When I mentioned earlier that Santa Clara temporarily enrolled women during World War II, Santa Clara had dwindled to a student body that totaled five dozen men. We were in the middle of the war, a small Catholic Jesuit college in the Valley of Hearts Delight, and Santa Clara opened its doors to women to offer classes in engineering, science, and management training. Sixty years later, it is worth noting that Santa Clara's School of Engineering now holds the highest percentage of women faculty of any university in the United States.
When women enrolled in the School of Law, one of the first students was the late Mary Birmingham Emery. In an oral history she recorded, she exhibited her "I don't give a damn" attitude towards her male counterparts of 1960. She displayed that clearly when she described them as "male" but not necessarily "men."1 (I wonder how many of you might concur with Dean Emery's take on Santa Clara males in these early days.) Our own Herman Hauck, S.J., president in the 1950's, acknowledged the less-than-mature nature of the male species: "Initially, men resent the 'intrusion' [of coeducation], but time heals these superficial vanities and laziness."2
Fr. Hauck presented measured, reasoned and practical opinions about coeducation. He went on record in 1954 to a Jesuit at Loyola University in Los Angeles: "we at Santa Clara hold that coeducation of itself is neutral pedagogically, morally, and vocationally; its goodness or badness follows only upon the curricula, facilities, and Faculty…Our position, then would be that, for the good of the Church, the Catholic colleges should do what is immediately feasible – offer co-educational registration – and then study to achieve what is the more difficult – lower the costs of education."3 (1954) The study is ongoing - how do we lower the cost of education?!
It is true that economics played a part in widespread coeducation across the campus: "If economics can become apostolic there is no reason why we should not employ this means to a wider audience for our work."4 Mission-driven, faith-based, financially-challenged – sound familiar? The population growth of the Bay Area was cited as a driving force for the 1961 decision.
But the nobler among us, Fr. Joseph Diebels, Academic Vice President, in 1954 presented his opinion to Fr. Hauck about coeducation relative to the good of the Church. "…since we are not educating in a vacuum but in a very specific type of community, … co-education would be a great benefit for the Church, due to the fact that Catholic girls [sic] are in education to stay and therefore we face some definite responsibility towards them."5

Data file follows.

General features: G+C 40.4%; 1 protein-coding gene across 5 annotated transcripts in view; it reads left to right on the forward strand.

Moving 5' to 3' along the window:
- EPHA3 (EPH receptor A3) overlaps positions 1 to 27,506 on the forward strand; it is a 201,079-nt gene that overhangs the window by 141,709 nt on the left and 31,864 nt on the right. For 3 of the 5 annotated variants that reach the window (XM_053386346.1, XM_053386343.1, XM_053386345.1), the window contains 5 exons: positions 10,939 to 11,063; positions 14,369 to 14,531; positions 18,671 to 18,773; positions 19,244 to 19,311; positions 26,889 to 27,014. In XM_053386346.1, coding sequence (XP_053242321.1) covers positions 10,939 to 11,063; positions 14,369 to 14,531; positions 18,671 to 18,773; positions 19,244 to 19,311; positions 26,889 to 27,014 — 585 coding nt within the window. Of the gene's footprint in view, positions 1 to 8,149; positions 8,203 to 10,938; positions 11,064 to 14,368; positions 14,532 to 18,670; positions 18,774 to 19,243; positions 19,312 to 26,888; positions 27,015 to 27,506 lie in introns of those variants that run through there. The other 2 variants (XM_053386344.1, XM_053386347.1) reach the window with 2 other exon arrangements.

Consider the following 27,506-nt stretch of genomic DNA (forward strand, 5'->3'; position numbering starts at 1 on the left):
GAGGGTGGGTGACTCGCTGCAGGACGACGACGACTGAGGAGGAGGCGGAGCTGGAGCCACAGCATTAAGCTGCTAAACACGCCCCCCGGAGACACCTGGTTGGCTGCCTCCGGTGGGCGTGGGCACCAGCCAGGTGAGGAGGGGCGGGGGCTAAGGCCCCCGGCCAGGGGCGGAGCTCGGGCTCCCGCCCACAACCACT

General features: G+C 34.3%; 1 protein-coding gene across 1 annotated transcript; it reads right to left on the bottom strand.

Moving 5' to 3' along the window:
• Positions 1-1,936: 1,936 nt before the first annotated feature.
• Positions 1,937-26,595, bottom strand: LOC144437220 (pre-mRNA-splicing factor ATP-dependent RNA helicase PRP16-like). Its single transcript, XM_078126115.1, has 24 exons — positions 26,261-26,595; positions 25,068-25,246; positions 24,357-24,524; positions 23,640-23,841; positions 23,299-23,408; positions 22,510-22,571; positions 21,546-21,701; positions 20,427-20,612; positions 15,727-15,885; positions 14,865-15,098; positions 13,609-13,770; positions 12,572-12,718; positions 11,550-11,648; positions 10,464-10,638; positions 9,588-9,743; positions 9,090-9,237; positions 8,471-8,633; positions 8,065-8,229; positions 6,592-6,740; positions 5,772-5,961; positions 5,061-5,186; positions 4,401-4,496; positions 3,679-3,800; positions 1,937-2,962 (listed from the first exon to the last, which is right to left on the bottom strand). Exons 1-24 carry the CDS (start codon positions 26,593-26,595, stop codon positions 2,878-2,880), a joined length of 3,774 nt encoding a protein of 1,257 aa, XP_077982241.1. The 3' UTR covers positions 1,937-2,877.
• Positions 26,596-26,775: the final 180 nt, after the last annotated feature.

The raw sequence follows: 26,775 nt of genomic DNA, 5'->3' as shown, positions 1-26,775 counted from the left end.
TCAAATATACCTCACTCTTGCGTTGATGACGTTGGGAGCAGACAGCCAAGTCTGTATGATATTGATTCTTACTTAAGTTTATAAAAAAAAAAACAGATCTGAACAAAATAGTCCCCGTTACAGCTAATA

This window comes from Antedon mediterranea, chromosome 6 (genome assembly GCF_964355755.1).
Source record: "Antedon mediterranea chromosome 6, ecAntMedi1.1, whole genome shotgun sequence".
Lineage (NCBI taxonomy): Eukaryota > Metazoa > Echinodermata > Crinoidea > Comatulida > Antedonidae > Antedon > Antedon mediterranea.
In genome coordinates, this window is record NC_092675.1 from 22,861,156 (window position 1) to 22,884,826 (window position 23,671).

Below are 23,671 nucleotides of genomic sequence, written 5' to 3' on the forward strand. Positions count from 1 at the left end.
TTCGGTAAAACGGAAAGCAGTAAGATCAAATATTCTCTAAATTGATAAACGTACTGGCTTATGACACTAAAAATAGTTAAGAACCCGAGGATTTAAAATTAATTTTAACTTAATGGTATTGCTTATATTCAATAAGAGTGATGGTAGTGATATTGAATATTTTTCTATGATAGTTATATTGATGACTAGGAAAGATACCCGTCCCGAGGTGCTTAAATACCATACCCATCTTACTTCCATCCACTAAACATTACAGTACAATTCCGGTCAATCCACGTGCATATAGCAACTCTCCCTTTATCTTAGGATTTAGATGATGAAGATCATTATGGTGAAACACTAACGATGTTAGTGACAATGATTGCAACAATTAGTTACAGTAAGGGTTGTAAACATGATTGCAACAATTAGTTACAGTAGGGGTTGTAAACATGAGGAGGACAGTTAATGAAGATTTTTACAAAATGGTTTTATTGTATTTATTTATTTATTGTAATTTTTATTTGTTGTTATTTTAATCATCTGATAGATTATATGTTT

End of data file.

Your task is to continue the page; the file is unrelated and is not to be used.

Women indeed were here to stay; and we are all the better for them. By inviting women to be a part of the University community as far back as the 1940's, Santa Clara acknowledged its role in serving women, serving the collective academic community, serving the church, and growing from it – not just in enrollment, not just in finances, but in diversity of thought, diversity of experience, diversity of culture. An interesting footnote about diversity goes back to 1961. In that first year of coeducation in the undergraduate program, women from Germany, France, Thailand, Saudi Arabia, and Hong Kong inquired about attending Santa Clara. This tells me that Santa Clara touched a nerve for women far beyond this Valley of Hearts Delight.
There is no getting around it - you made history: for Catholic education, for higher education in California, for the local community and for Santa Clara University. We are proud to call you members of the University community. We are proud of your achievements; grateful for your presence; and today in a special way we thank you for all you have brought to this institution.
1. Mary Emery, 17 May 1977, Santa Clara University Oral History Collection, Santa Clara University Archives and Special Collections.
2. Hauck to Ferrer, July 29, 1957, President's Papers, Santa Clara University Archives and Special Collections.
3. Hauck to Hynes, February 22, 1954, President's Papers, Santa Clara University Archives and Special Collections.4. Donohoe, S.J., Patrick, "The Possibility of Coeducation at University of Santa Clara, University of San Francisco and Loyola University of Los Angeles," October 1959, President's Papers, Santa Clara University Archives and Special Collections.
5. Diebels to Hauck, February 5, 1954, President's Papers, Santa Clara University Archives and Special Collections.